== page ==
I am sure that the schools in higher income areas do better in many geographic areas, but I am not sure if private schools get a cut of the taxpayer pie, but I am familiar with charter schools who do. But then we have a Betsy DeVos who seems to forget about lower income students—and we’ve had Secretary of Ed people in both political parties who did not seem all that interested in having a level playing field in creating equitable information for all. From your experience it seems like your kids have access to a good education--------but sadly in America, money talks louder than equality.

3/22/2018 Education choice freedom charter schools
New Mackinac Center Study Finds Charter Schools Cost Effective …


Mar 22, 2018 - The Mackinac Center’s latest evidence on Michigan charter schools has turned upside down the claims made by some of educational choice’s highest-profile opponents. Driven by opposition to education secretary Betsy DeVos, some will go to great lengths to tarnish the legacy of school reform in her home …
x - “That’s what Cato Institute Education Analyst Corey DeAngelis and I found in our new report, “Doing More with Less: The Charter School Advantage in Michigan.” For every $1,000 the average charter school spends, it gets 32 percent better results on state tests than nearby district schools. For students, that translates into a 36 percent advantage in lifetime earnings.”
x - “The main reason is that they get less overall funding. For each full-time student, they get roughly $2,800 less, mostly because they don’t have access to local property tax money. Yet they perform as well as conventional districts — and sometimes, even better”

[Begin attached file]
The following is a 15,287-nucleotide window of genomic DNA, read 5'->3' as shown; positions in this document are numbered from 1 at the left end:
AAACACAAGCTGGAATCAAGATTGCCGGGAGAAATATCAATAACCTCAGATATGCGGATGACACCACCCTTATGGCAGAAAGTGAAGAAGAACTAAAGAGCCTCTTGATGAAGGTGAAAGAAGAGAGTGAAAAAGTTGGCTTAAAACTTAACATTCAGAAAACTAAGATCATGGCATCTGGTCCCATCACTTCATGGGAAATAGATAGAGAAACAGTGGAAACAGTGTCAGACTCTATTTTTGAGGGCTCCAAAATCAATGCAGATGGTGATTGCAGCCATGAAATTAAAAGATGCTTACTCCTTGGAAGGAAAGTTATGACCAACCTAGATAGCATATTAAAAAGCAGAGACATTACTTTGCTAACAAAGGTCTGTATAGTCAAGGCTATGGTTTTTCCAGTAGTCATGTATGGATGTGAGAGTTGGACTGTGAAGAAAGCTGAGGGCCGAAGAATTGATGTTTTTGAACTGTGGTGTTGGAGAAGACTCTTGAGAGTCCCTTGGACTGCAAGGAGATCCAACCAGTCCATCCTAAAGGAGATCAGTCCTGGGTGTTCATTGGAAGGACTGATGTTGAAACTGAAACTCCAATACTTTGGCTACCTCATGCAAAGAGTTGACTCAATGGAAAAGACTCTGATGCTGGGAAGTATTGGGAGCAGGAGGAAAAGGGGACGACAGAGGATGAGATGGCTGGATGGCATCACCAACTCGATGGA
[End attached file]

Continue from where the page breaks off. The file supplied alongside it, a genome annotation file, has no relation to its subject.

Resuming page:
x - “That doesn’t even take into account the fact Detroit’s charter schools get better results with $5,500 less spent per student. As our new analysis shows, that disparity translates into huge long-term benefits.”

Wall Street Journal Friday 9-7-2017 Not-public education
page A17 ‘Charter School Are Flourishing on their Silver Anniversary’. Specific mention that failing charter schools are shut down, and successful ones are encouraged to expand.

8-23-2017 W Wall Street Journal page A14 ‘New York Attacks Success’, Success charter schools = 7th largest school district in NY State, and its highest achieving. 86% of Success’ 15,500 students are children of color. 95% test proficient in Math, 84% in English.
Compare to traditional public schools in NYC, 24% in Math, 29% in English.

There are, of course, more, but I’ve only been making note of such articles recently. I have also seen an article on limits to success. But as noted in one of the above articles, unsuccessful charter schools get shut down.

HI a2plusb2 : Thank you ---- I have lots to read , so thank you. Although, as a small child my mother nick named me “Doubting Thomas,” and I am not all that excited about the Cato Institute-----but I will read what is written and see. Thank you again for all the resources. : )